The inclination of the planetary system relative to the solar equator may be explained by the presence of Planet 9
Gomes et al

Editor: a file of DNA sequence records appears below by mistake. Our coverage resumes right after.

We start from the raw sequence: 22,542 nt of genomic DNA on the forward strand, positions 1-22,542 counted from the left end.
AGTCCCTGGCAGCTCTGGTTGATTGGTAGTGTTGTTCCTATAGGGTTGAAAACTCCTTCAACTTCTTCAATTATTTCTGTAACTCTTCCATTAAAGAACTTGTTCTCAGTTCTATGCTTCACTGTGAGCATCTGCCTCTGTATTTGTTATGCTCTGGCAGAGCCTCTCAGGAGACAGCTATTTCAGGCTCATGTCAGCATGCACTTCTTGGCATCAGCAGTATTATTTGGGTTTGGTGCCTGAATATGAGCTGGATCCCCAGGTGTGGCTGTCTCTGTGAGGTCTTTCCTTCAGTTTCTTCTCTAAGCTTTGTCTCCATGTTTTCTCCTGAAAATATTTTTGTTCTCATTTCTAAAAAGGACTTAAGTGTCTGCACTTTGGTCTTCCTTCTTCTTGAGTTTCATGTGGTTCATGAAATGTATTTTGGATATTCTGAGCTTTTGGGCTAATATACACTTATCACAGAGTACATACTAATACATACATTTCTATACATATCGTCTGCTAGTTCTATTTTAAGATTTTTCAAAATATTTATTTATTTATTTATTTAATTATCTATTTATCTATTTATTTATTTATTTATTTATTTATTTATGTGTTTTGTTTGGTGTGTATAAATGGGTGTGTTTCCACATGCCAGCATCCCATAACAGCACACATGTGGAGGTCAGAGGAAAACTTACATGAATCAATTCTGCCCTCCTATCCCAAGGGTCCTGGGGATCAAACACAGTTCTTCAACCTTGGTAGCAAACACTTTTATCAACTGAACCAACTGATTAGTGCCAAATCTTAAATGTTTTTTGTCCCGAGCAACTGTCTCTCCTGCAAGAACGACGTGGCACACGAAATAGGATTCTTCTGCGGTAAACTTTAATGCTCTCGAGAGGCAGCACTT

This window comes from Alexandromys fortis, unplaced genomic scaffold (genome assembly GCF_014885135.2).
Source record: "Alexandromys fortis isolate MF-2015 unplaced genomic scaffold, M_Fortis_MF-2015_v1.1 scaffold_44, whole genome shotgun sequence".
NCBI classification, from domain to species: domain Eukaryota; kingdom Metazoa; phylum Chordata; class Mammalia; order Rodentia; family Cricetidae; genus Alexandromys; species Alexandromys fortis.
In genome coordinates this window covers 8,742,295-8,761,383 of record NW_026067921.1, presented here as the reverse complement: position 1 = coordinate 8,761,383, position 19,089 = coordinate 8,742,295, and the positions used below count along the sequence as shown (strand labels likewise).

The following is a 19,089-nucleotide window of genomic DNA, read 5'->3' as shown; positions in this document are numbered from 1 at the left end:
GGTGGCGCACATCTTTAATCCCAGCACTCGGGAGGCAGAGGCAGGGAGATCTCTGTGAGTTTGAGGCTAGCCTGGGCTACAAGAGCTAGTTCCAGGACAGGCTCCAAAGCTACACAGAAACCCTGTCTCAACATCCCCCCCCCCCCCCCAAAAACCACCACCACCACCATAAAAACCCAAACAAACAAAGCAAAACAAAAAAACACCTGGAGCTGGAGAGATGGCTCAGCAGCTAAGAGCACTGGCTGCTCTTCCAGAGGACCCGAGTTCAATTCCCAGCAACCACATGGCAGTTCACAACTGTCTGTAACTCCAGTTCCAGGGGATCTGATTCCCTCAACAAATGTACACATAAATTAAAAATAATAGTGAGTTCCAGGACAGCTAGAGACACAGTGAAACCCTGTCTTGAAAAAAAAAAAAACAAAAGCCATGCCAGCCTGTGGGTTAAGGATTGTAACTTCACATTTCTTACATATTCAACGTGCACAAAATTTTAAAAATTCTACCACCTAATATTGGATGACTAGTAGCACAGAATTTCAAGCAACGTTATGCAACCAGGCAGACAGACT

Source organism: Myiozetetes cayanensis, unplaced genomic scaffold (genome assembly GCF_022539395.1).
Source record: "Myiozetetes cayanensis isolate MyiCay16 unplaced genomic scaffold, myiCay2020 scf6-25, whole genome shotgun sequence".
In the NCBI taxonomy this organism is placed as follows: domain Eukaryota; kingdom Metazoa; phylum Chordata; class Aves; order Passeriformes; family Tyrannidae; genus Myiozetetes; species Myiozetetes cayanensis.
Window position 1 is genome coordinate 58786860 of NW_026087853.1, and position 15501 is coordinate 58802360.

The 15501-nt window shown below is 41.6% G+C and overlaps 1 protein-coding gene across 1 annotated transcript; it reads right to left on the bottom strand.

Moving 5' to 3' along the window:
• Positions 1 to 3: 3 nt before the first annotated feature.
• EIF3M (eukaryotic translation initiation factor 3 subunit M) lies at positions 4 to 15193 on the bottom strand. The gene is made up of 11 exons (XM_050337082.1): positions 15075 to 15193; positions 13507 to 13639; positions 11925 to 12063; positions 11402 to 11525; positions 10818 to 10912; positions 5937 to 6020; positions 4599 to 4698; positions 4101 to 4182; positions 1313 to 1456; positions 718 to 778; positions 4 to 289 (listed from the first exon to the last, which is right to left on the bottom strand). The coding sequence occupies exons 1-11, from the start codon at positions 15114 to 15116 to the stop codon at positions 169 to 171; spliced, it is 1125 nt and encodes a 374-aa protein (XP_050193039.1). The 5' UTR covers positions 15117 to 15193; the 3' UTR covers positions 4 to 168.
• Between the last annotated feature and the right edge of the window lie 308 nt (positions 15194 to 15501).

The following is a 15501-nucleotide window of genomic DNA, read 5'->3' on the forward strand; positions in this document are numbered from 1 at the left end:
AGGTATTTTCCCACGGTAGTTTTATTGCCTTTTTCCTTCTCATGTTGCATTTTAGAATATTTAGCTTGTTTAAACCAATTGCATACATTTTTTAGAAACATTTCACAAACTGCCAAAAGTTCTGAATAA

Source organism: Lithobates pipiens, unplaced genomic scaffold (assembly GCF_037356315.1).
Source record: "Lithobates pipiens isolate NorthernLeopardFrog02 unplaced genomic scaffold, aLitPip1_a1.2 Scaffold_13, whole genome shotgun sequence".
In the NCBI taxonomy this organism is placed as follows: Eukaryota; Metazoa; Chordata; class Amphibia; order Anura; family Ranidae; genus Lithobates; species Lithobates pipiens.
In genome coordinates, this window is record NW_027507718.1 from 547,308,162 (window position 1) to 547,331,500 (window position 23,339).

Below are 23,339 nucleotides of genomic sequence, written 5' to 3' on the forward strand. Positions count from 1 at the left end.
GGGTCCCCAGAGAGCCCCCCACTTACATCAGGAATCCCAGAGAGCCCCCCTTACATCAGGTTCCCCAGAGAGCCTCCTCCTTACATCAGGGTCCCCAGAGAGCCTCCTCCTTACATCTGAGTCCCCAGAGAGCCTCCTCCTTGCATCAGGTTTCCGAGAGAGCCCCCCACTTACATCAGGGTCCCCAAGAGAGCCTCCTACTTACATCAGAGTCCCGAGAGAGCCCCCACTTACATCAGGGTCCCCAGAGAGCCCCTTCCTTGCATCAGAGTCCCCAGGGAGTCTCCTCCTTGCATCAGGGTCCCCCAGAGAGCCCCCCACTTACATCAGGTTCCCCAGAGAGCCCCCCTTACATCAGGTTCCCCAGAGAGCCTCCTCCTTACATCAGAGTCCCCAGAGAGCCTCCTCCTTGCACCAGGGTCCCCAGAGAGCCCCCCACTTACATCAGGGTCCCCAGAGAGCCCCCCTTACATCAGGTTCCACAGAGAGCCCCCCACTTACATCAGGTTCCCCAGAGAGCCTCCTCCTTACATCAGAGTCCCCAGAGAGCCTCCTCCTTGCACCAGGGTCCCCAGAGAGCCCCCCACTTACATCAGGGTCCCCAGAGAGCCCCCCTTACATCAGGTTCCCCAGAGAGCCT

We evaluate the effects of a distant planet, commonly known as planet 9, on the dynamics of the giant planets of the Solar System. We find that, given the large distance of planet 9, the dynamics of the inner giant planets can be decomposed into a classic Lagrange-Laplace dynamics relative to their own invariant plane (the plane orthogonal to their total angular momentum vector) and a slow precession of said plane relative to the total angular momentum vector of the Solar System, including planet 9. Under some specific configurations for planet 9, this precession can explain the current tilt of approximately 6 degrees between the invariant plane of the giant planets and the solar equator. An analytical model is developed to map the evolution of the inclination of the inner giant planets' invariant plane as a function of the planet 9's mass, inclination, eccentricity and semimajor axis, and some numerical simulations of the equations of motion of the giant planets and planet 9 are performed to validate our analytical approach. The longitude of the ascending node of planet 9 is found to be linked to the longitude of the ascending node of the giant planets' invariant plane, which also constrain the longitude of the node of planet 9 on the ecliptic. Some of the planet 9 configurations that allow explaining the current solar tilt are compatible with those proposed to explain the orbital confinement of the most distant Kuiper belt objects. Thus, this work on the one hand gives an elegant explanation for the current tilt between the invariant plane of the inner giant planets and the solar equator and, on the other hand, adds new constraints to the orbital elements of planet 9.